P(Income/t) = exp (-Income/t/v0))This works for a portion of the income curve, primarily consisting of the low income classes. Yet it does not generate the observed Pareto power-law for the higher income part of the distribution. To get that we need the other fast channel for dispersive income growth. Humans can't mutate on command (and obviously don't have the diversity in geological formations) so they lack the same fast channels that exist for other fat-tail power laws.
To get the fast channel, we can hypothesize the possibility of income that builds on income, i.e. compound interest growth. This has some similarity to the ideas of preferential attachment, where a large volume or quantity will attract more material (or generate more mutations in species if a population gets large). Yakovenko calls it multiplicative diffusion:
This is known as the proportionality principle of Gibrat (1931), and the process is called the multiplicative diffusion (Silva and Yakovenko, 2005).The simplest variant of compound growth is the following equation:
Generally, the lower-class income comes from wages and salaries, where the additive process is appropriate, whereas the upper-class income comes from bonuses, investments, and capital gains, calculated in percentages, where the multiplicative process applies
dg(t)/dt = A*g(t) + 1This has the solution
g(t) = 1/A*(exp(A*t)-1)
Figure 2: Compound growth starts immediately and will effect all income streams in a proportional amount.
Since we consider income growth as a relative or proportional process, the growth factor g(t) should fit directly into the income velocity expression, exp(-v/v0)
t = 1/A * ln(g(t)*A + 1)If we plug this into the Income distribution we get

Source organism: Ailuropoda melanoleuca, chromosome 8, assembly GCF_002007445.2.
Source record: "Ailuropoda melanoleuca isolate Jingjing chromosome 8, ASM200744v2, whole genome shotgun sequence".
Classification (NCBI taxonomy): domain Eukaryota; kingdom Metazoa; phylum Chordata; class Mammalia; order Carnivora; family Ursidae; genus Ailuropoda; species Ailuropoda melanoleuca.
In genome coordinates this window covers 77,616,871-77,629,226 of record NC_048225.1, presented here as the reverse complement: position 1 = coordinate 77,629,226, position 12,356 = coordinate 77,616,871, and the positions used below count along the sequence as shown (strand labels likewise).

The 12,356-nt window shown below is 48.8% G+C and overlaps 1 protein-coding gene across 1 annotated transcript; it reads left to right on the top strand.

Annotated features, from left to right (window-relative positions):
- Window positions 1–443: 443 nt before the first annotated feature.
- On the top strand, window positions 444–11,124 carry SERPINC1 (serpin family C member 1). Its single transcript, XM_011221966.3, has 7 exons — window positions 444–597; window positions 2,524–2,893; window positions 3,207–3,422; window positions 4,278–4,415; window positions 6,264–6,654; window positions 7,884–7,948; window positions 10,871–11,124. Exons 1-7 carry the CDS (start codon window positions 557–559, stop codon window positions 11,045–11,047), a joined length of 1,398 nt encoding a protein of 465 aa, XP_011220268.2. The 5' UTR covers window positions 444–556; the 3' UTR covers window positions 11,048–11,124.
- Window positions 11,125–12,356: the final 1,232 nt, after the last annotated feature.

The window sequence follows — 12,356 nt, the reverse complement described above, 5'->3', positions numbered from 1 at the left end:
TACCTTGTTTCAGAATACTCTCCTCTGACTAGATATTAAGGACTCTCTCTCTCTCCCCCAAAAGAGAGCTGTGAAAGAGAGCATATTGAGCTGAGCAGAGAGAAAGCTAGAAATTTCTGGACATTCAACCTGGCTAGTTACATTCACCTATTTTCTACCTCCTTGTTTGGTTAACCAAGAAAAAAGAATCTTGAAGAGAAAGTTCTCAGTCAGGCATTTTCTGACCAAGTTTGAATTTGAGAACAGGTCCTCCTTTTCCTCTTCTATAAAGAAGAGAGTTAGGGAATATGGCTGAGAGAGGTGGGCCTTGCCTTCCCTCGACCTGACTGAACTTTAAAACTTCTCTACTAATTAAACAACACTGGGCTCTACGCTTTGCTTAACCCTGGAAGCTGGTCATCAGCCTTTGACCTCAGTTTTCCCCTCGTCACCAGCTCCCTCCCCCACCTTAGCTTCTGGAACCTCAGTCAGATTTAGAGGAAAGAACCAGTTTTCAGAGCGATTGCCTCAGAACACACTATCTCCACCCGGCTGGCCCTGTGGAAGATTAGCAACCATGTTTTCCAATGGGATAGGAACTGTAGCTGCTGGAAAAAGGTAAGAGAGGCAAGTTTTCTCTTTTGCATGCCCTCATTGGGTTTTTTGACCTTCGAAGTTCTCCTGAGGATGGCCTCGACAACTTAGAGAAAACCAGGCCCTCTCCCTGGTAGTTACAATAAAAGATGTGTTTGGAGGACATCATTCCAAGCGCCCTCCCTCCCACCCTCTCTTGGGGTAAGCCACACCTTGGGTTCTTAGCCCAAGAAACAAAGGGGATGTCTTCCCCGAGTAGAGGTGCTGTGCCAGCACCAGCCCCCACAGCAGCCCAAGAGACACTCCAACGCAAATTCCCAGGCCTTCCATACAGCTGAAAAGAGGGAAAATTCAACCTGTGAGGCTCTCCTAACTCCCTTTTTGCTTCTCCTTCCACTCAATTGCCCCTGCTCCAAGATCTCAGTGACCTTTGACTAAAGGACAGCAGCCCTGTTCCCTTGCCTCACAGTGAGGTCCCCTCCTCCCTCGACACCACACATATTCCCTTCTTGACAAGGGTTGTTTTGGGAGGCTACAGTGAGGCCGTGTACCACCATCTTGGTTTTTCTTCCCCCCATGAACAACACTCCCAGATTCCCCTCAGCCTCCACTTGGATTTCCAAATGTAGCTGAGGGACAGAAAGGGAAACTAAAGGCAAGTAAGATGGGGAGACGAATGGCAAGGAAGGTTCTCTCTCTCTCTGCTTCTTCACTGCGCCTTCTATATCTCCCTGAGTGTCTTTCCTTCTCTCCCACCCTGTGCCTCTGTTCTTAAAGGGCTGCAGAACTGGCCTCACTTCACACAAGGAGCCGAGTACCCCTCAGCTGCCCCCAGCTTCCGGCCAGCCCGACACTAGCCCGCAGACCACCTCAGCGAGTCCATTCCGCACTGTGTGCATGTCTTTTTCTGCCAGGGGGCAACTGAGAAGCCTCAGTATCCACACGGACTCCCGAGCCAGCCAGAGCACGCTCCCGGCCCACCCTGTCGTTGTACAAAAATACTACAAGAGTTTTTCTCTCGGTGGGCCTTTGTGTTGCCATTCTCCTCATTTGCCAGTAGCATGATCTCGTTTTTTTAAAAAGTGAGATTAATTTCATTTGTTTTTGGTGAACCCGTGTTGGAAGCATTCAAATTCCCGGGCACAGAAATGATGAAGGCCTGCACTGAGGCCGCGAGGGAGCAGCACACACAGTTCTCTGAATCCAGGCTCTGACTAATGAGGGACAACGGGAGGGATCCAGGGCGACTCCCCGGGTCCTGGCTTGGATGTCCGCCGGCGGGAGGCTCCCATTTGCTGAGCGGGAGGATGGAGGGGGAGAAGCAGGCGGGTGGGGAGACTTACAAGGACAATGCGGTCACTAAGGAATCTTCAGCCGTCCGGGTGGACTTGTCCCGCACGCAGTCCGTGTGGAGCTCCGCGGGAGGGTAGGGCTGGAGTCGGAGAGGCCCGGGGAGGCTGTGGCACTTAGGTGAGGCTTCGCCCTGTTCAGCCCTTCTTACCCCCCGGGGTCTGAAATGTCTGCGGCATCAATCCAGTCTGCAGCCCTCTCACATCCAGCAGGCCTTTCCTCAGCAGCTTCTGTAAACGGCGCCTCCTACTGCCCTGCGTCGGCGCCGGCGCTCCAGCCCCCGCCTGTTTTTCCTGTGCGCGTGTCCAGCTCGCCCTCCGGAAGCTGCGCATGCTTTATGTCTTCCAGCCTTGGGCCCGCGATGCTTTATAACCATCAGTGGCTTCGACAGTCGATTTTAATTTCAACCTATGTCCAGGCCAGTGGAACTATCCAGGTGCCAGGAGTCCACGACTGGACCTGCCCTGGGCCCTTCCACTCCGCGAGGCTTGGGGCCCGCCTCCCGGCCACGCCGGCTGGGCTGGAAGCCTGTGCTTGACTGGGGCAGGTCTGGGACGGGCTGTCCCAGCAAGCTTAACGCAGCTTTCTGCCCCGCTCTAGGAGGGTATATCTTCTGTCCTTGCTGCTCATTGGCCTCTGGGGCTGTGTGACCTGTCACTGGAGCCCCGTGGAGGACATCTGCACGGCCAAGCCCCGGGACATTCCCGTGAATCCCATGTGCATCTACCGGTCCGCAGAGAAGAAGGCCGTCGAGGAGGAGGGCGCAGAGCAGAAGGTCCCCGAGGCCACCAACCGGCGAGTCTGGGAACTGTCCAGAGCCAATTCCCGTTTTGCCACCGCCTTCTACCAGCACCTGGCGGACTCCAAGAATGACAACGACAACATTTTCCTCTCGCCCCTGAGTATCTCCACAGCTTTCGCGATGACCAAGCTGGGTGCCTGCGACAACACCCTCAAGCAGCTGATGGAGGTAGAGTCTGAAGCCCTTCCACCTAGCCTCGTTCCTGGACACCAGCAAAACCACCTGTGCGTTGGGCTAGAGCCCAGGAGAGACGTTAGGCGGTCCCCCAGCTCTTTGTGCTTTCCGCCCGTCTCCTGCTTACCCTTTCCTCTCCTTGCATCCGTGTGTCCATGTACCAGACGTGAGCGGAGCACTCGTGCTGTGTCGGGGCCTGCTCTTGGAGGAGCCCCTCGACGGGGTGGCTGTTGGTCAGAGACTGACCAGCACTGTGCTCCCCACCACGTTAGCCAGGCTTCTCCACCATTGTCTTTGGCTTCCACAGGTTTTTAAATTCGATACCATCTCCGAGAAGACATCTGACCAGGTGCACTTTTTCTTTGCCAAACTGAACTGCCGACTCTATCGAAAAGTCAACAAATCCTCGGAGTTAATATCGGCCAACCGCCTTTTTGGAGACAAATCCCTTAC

P(Income=g) = exp (-A / ln(g(t)*A+1)/v0))This turns into a power law:
P(Income) = (Income*A+1) ^(-A/v0)If the average growth of income v0 exactly compensates the compound growth term A, the Income cumulative has the form of an entroplet.
The growth equation which discounts low-incomes effectively looks like the following:
dg(t)/dt = A*( g(t)-t ) + 1Early growth gets compensated by the linear growth term t, and the parametric deferred growth form looks like:
g(t) = t + B * exp(A*t)
As I discovered the last time I tried solving this problem, inverting the equation to obtain the time mapping requires a parametric substitution. I replace the running time scale with the substitution: t + B*exp(A*t), yet maintain the cumulative with a linear growth. This has the effect of compressing time during the intense compounding growth period.
See the red line in Figure 3 which assumes a deferred growth fit with the two parameters shown: B=0.9 and A=v0=0.03.
The exponential term, A, essentially borrows from the average income growth, v0, as a zero-sum game and builds up the compounding interest. I could have used an alternate exponential factor for A differing from v0, but in the steady-state economy money has to come from somewhere, so that having the interest rate track the average income growth dispersion makes sense (one less parameter to gain parsimony).
That leaves one other free parameter besides A; the term B refers to a proportional savings rate. If a person saves money relative to his non-compounded growth, it will provide the initial value for B. If B remains close to zero, it implies no savings; whereas a high value implies a large fraction goes into savings for compounding growth.
Modifying B moves the fat-tail up and down on the histogram. The meaning of B compares to the Gini factor or coefficient used to quantify the disparity between the income classes. Whereas modifying A, if needed, serves to flatten or steepen the fat-tail portion (according to a sensitivity analysis this has a larger effect the further right you go on the tail). If either of these disappears, it reduces to the exponential tail steep/narrow dispersion. The top curve to the right shows how effectively this procedure works on wide dynamic range data.